194. Tacitus’s Annals 14:33-39 records that the Free Britons slew seventy thousand Romans and their allies in London and their British colony Verulamium (the later St. Albans) – before the Romans (with the help of two thousand German legionaries and eight cohorts of auxiliaries and a thousand cavalry) in retaliation slaughtered the British Queen Boadicea and her armies. Nero then sent his spokesperson Polycritus to Britain. “But to the [British] enemy, he was a laughing-stock. For they still retained some of the fire of liberty!”
195. In his Agricola (11 & 16f & 28), Tacitus again remarks on the Britons’ “religious belief” and “strongly-marked British religiosity” and “spirit.” Indeed, “had Paullinus, on hearing of the outbreak in the [new Roman province of South Britain], not rendered prompt succour – Britain would have been lost” to the Roman Empire also because of “the valour of the enemy…. Many of the Britons…sought to defend their property. Often victorious, though now and then beaten, they were at last reduced.”
196. Yet even as late as A.D. 69, records Tacitus (Annals 12:40), the British King “Venut(ius) of the Brigantes…was pre-eminent in military skill… A sharp contest followed, followed instantly by war…towards us.” Indeed, Tacitus adds in his Histories III:45, “Venutius retained the kingdom; and we had the war on our hands!” See too F.N. Lee: Common Law, chapters 10 & 11 (at www.dr-fnlee.org).
197. The famous Judaistic Historian Josephus records the speech of the (Acts 26:1f) Judaean King Agrippa to the Jews at the start of the A.D. 63 to 70 Romano-Jewish War. There, Agrippa is reported to have warned his people: “The power of the Romans is invincible in all parts of the habitable Earth…. All Euphrates is not a sufficient boundary for them on the
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east side, nor the Danube on the north…. They have sought for another habitable Earth beyond the Ocean, and have carried their arms as far as such British islands as were never known before…. Do you also, who depend on the walls of Jerusalem, consider what a wall the Britons had! For the Romans sailed away to them, and subdued them while they were encompassed by the Ocean.” Josephus: Wars of the Jews II:16:4.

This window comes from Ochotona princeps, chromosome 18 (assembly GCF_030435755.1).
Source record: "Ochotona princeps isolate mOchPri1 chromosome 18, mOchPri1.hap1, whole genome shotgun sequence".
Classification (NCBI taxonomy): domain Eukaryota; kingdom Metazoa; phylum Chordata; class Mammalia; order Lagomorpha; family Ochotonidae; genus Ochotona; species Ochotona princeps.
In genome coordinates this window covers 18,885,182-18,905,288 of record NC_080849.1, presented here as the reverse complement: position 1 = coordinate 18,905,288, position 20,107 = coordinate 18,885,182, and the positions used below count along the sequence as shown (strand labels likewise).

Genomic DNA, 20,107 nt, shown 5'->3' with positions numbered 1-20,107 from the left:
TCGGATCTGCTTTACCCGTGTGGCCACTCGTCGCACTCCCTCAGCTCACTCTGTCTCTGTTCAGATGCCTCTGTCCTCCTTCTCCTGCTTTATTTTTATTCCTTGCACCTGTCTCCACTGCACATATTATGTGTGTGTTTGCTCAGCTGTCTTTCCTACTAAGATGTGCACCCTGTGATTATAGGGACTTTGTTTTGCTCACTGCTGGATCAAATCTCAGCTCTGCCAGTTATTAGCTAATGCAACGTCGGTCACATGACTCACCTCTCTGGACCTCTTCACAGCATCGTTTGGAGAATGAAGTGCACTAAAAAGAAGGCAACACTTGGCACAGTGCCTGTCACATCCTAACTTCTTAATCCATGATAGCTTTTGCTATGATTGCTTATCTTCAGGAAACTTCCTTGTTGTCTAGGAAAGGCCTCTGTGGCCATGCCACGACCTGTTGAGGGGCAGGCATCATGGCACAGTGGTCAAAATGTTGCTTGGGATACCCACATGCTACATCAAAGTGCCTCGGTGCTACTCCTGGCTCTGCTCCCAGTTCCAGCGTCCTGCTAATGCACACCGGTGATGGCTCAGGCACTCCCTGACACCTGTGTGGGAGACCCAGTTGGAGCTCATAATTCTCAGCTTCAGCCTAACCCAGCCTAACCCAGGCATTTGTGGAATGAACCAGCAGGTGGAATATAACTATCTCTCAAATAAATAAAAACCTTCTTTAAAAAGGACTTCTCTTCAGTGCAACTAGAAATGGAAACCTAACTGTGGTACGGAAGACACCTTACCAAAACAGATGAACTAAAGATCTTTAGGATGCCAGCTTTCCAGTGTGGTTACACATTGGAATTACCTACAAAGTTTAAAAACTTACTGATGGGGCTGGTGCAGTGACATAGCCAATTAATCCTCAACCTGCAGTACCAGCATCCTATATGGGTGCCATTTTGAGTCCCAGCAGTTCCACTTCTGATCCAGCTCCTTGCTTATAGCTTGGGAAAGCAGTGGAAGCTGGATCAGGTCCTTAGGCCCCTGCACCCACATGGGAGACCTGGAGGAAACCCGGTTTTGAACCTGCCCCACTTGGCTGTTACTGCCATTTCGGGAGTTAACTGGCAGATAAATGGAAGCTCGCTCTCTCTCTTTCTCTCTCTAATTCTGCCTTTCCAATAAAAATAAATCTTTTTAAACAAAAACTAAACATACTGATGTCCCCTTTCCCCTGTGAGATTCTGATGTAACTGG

198 Indeed, right before the Pagan Romans’ destruction of the temple in Jerusalem during A.D. 70, General Titus (who had together with his father Vespasian previously fought against the Britons in South Britain) urged the besieged Jews to surrender. To them, Josephus pointed out: “Have you stronger walls than we have? Pray, what greater obstacle is there than the wall of the Ocean with which the Britons are encompassed – and yet they pay homage to the arms of the Romans!” Ib., VI:6:2. Yet, even as he said that, the British King Venut(ius) was blocking the Roman advance from Yorkshire across the Pennines into Cumbria – and the resistance against the Romans in parts of Cumbria and especially Northern Scotland would continue even decades later.
199 As the Pagan Roman Historian Tacitus himself admits,90 the seven years 63 to 70 A.D. were “full of atrocious battles; of discord and rebellion; yea, horrible even in peace. Four [Roman] princes…killed by the sword; three civil wars; several foreign wars, and mostly raging at the same time…. Illyria disturbed; Gaul uneasy; Britain conquered, but soon relinquished; the nations of Sarmatia and Suevia rising against us; the Parthians excited by the deception of a Pseudo-Nero. Italy also weighed down by new or oft-repeated calamities; cities swallowed up or buried in ruins; Rome laid waste by conflagrations; the old [Pagan Roman] temples burned up; even the capitol [in Rome] set on fire by citizens; sanctuaries desecrated; adultery rampant in high places. The sea filled with exiles; the rocky islands [like Pandataria and Patmos] contaminated with murder. Still more horrible, the fury in the city [of Rome]. Nobility, riches, places of honour, whether declined or occupied, counted as crimes; and virtue sure of destruction!”